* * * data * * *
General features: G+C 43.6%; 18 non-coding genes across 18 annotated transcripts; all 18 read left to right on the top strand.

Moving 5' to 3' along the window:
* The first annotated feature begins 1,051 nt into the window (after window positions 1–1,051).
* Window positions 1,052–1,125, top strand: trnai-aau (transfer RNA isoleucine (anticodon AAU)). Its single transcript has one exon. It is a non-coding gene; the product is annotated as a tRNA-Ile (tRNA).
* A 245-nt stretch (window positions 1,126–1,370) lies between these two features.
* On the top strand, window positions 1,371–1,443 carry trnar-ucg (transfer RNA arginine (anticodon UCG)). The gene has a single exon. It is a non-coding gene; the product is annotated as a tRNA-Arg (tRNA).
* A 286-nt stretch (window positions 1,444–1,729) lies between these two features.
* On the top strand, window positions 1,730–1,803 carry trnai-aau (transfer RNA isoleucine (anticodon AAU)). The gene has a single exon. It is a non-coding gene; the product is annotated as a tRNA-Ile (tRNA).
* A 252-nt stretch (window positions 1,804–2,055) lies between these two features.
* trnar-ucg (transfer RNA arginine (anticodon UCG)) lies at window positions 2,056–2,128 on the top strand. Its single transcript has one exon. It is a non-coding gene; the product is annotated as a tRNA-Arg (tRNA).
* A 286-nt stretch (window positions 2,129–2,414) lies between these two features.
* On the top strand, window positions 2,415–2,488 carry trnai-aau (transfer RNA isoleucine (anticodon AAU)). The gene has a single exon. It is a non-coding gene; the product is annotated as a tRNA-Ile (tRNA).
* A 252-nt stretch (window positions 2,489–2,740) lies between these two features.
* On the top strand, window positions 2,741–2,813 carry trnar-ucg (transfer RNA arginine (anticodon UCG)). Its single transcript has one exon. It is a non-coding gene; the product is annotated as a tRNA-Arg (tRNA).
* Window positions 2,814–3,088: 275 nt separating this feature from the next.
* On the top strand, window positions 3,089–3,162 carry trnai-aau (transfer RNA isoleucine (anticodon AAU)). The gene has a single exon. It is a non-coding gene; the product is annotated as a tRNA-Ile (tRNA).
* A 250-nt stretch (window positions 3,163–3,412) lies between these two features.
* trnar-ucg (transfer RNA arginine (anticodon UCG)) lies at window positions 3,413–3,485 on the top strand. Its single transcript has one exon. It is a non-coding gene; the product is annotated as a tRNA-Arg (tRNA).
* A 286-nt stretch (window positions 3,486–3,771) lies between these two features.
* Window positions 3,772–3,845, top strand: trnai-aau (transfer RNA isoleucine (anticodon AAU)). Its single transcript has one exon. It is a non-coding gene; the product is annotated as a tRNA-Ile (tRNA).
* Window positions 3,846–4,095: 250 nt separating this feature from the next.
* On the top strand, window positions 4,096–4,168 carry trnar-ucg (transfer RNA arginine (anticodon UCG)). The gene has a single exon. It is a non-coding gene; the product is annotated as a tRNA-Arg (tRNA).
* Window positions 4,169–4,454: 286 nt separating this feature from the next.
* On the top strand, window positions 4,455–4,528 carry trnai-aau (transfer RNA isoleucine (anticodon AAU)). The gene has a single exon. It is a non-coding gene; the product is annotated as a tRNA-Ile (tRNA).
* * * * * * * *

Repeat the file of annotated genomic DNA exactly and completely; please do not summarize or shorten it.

General features: G+C 43.6%; 18 non-coding genes across 18 annotated transcripts; all 18 read left to right on the top strand.

Moving 5' to 3' along the window:
* The first annotated feature begins 1,051 nt into the window (after window positions 1–1,051).
* Window positions 1,052–1,125, top strand: trnai-aau (transfer RNA isoleucine (anticodon AAU)). Its single transcript has one exon. It is a non-coding gene; the product is annotated as a tRNA-Ile (tRNA).
* A 245-nt stretch (window positions 1,126–1,370) lies between these two features.
* On the top strand, window positions 1,371–1,443 carry trnar-ucg (transfer RNA arginine (anticodon UCG)). The gene has a single exon. It is a non-coding gene; the product is annotated as a tRNA-Arg (tRNA).
* A 286-nt stretch (window positions 1,444–1,729) lies between these two features.
* On the top strand, window positions 1,730–1,803 carry trnai-aau (transfer RNA isoleucine (anticodon AAU)). The gene has a single exon. It is a non-coding gene; the product is annotated as a tRNA-Ile (tRNA).
* A 252-nt stretch (window positions 1,804–2,055) lies between these two features.
* trnar-ucg (transfer RNA arginine (anticodon UCG)) lies at window positions 2,056–2,128 on the top strand. Its single transcript has one exon. It is a non-coding gene; the product is annotated as a tRNA-Arg (tRNA).
* A 286-nt stretch (window positions 2,129–2,414) lies between these two features.
* On the top strand, window positions 2,415–2,488 carry trnai-aau (transfer RNA isoleucine (anticodon AAU)). The gene has a single exon. It is a non-coding gene; the product is annotated as a tRNA-Ile (tRNA).
* A 252-nt stretch (window positions 2,489–2,740) lies between these two features.
* On the top strand, window positions 2,741–2,813 carry trnar-ucg (transfer RNA arginine (anticodon UCG)). Its single transcript has one exon. It is a non-coding gene; the product is annotated as a tRNA-Arg (tRNA).
* Window positions 2,814–3,088: 275 nt separating this feature from the next.
* On the top strand, window positions 3,089–3,162 carry trnai-aau (transfer RNA isoleucine (anticodon AAU)). The gene has a single exon. It is a non-coding gene; the product is annotated as a tRNA-Ile (tRNA).
* A 250-nt stretch (window positions 3,163–3,412) lies between these two features.
* trnar-ucg (transfer RNA arginine (anticodon UCG)) lies at window positions 3,413–3,485 on the top strand. Its single transcript has one exon. It is a non-coding gene; the product is annotated as a tRNA-Arg (tRNA).
* A 286-nt stretch (window positions 3,486–3,771) lies between these two features.
* Window positions 3,772–3,845, top strand: trnai-aau (transfer RNA isoleucine (anticodon AAU)). Its single transcript has one exon. It is a non-coding gene; the product is annotated as a tRNA-Ile (tRNA).
* Window positions 3,846–4,095: 250 nt separating this feature from the next.
* On the top strand, window positions 4,096–4,168 carry trnar-ucg (transfer RNA arginine (anticodon UCG)). The gene has a single exon. It is a non-coding gene; the product is annotated as a tRNA-Arg (tRNA).
* Window positions 4,169–4,454: 286 nt separating this feature from the next.
* On the top strand, window positions 4,455–4,528 carry trnai-aau (transfer RNA isoleucine (anticodon AAU)). The gene has a single exon. It is a non-coding gene; the product is annotated as a tRNA-Ile (tRNA).